Polyvictimization, Related Symptoms, and Familial and Neighborhood Contexts as Longitudinal Mediators of Racial/Ethnic Disparities in Violence Exposure Across Adolescence

Arthur R Andrews III, Cristina M. López, Alan Snyder, Benjamin Saunders, Dean G. Kilpatrick

Research output: Contribution to journalArticle


African American and Hispanic adolescent experience more violence exposure relative to White youth. The present study examined the mediating role of posttraumatic stress symptoms (PTSS), delinquency, earlier victimization, and familial and neighborhood factors in disparities in future victimization. The study utilized data from the National Survey of Adolescents-Replication (N = 3,312), which consists of three waves of data collected approximately 1 year apart. A series of path models, tested polyvictimization, PTSS, delinquency, familial socioeconomic factors, and neighborhood safety as mediators of disparities in new polyvictimization. All cross-lagged and autoregressive paths positively predicted past-year polyvictimization and mediated longitudinal disparities. Familial socioeconomic variables and neighborhood safety mediated initial violence exposure disparities. Overall, results indicate that prior violence exposure, related mental health symptoms, and familial and neighborhood factors account for significant portions of disparities in new violence exposure across adolescence.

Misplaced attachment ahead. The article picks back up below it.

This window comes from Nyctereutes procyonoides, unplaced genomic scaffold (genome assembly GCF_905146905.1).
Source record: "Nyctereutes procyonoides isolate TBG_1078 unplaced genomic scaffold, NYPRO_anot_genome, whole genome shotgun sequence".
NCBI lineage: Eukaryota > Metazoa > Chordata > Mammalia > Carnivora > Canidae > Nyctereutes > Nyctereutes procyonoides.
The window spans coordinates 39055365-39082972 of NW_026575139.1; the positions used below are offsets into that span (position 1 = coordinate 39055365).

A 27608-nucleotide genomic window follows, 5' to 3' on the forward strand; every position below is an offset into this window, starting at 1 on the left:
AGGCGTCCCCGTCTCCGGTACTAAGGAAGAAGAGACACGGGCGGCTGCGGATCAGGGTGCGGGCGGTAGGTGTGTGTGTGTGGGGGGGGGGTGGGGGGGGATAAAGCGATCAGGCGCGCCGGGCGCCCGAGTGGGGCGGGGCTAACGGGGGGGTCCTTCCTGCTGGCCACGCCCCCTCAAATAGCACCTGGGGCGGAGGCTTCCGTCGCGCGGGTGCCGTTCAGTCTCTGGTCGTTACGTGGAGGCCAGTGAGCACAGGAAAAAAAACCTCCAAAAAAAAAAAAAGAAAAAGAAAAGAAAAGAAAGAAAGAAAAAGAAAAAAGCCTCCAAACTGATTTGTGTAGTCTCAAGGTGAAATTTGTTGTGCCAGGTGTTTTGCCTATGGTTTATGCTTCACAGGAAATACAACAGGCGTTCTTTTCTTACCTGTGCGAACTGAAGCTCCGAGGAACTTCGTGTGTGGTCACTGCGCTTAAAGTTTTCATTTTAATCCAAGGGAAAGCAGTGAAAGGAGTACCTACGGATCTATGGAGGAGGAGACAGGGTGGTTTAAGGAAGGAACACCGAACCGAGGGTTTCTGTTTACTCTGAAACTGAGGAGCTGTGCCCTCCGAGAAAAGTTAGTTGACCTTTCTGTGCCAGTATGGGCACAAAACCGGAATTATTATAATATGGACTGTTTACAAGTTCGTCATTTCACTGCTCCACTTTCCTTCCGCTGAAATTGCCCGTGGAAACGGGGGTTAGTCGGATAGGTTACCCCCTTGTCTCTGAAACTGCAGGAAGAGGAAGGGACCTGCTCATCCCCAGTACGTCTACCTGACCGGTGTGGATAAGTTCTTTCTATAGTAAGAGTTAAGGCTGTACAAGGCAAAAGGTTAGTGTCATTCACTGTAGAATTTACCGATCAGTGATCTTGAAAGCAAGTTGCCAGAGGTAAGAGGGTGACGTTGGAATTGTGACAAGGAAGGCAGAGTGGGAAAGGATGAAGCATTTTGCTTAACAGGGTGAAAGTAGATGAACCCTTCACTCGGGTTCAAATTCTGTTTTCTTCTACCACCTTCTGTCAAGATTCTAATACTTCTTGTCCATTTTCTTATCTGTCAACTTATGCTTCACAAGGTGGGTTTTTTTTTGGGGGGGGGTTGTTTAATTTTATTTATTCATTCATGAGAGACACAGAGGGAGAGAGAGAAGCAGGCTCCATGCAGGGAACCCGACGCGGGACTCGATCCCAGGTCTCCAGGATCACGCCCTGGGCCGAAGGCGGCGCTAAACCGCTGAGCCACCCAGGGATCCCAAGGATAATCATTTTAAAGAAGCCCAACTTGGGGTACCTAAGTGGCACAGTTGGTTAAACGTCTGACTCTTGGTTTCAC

Original languageEnglish (US)
Pages (from-to)679-692
Number of pages14
JournalJournal of Immigrant and Minority Health
Issue number4
Publication statusPublished - Aug 1 2019



  • Mental health
  • Prospective/longitudinal
  • Racial/ethnic disparities
  • Violence victimization

ASJC Scopus subject areas

  • Epidemiology
  • Public Health, Environmental and Occupational Health

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